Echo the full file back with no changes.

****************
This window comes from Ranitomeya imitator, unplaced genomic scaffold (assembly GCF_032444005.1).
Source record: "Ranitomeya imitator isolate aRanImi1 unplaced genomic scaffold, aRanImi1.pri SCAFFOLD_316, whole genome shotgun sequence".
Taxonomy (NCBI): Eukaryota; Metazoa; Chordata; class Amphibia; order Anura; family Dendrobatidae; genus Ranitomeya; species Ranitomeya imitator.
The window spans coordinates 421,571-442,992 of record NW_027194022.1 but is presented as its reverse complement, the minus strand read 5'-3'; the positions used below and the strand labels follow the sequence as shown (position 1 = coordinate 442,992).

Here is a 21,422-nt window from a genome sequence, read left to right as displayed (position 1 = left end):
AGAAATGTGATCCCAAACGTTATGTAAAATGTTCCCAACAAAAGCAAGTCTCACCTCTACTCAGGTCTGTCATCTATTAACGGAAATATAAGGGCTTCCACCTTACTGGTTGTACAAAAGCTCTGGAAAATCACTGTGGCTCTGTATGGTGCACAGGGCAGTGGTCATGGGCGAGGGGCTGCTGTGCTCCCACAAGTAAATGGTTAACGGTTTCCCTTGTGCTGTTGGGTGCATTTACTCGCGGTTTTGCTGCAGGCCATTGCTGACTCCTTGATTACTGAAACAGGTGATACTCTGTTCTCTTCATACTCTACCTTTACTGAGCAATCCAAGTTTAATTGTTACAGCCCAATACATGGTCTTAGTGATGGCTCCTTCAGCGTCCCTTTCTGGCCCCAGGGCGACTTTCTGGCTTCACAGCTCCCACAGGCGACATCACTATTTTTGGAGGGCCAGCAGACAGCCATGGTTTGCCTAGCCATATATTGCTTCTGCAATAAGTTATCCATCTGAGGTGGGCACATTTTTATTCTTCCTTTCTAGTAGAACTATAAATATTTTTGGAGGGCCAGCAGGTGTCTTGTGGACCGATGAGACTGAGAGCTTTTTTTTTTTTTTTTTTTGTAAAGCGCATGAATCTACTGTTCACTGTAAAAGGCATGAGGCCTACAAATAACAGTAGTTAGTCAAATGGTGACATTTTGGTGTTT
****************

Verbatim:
This window comes from Ranitomeya imitator, unplaced genomic scaffold (assembly GCF_032444005.1).
Source record: "Ranitomeya imitator isolate aRanImi1 unplaced genomic scaffold, aRanImi1.pri SCAFFOLD_316, whole genome shotgun sequence".
Taxonomy (NCBI): Eukaryota; Metazoa; Chordata; class Amphibia; order Anura; family Dendrobatidae; genus Ranitomeya; species Ranitomeya imitator.
The window spans coordinates 421,571-442,992 of record NW_027194022.1 but is presented as its reverse complement, the minus strand read 5'-3'; the positions used below and the strand labels follow the sequence as shown (position 1 = coordinate 442,992).

Here is a 21,422-nt window from a genome sequence, read left to right as displayed (position 1 = left end):
AGAAATGTGATCCCAAACGTTATGTAAAATGTTCCCAACAAAAGCAAGTCTCACCTCTACTCAGGTCTGTCATCTATTAACGGAAATATAAGGGCTTCCACCTTACTGGTTGTACAAAAGCTCTGGAAAATCACTGTGGCTCTGTATGGTGCACAGGGCAGTGGTCATGGGCGAGGGGCTGCTGTGCTCCCACAAGTAAATGGTTAACGGTTTCCCTTGTGCTGTTGGGTGCATTTACTCGCGGTTTTGCTGCAGGCCATTGCTGACTCCTTGATTACTGAAACAGGTGATACTCTGTTCTCTTCATACTCTACCTTTACTGAGCAATCCAAGTTTAATTGTTACAGCCCAATACATGGTCTTAGTGATGGCTCCTTCAGCGTCCCTTTCTGGCCCCAGGGCGACTTTCTGGCTTCACAGCTCCCACAGGCGACATCACTATTTTTGGAGGGCCAGCAGACAGCCATGGTTTGCCTAGCCATATATTGCTTCTGCAATAAGTTATCCATCTGAGGTGGGCACATTTTTATTCTTCCTTTCTAGTAGAACTATAAATATTTTTGGAGGGCCAGCAGGTGTCTTGTGGACCGATGAGACTGAGAGCTTTTTTTTTTTTTTTTTTTGTAAAGCGCATGAATCTACTGTTCACTGTAAAAGGCATGAGGCCTACAAATAACAGTAGTTAGTCAAATGGTGACATTTTGGTGTTT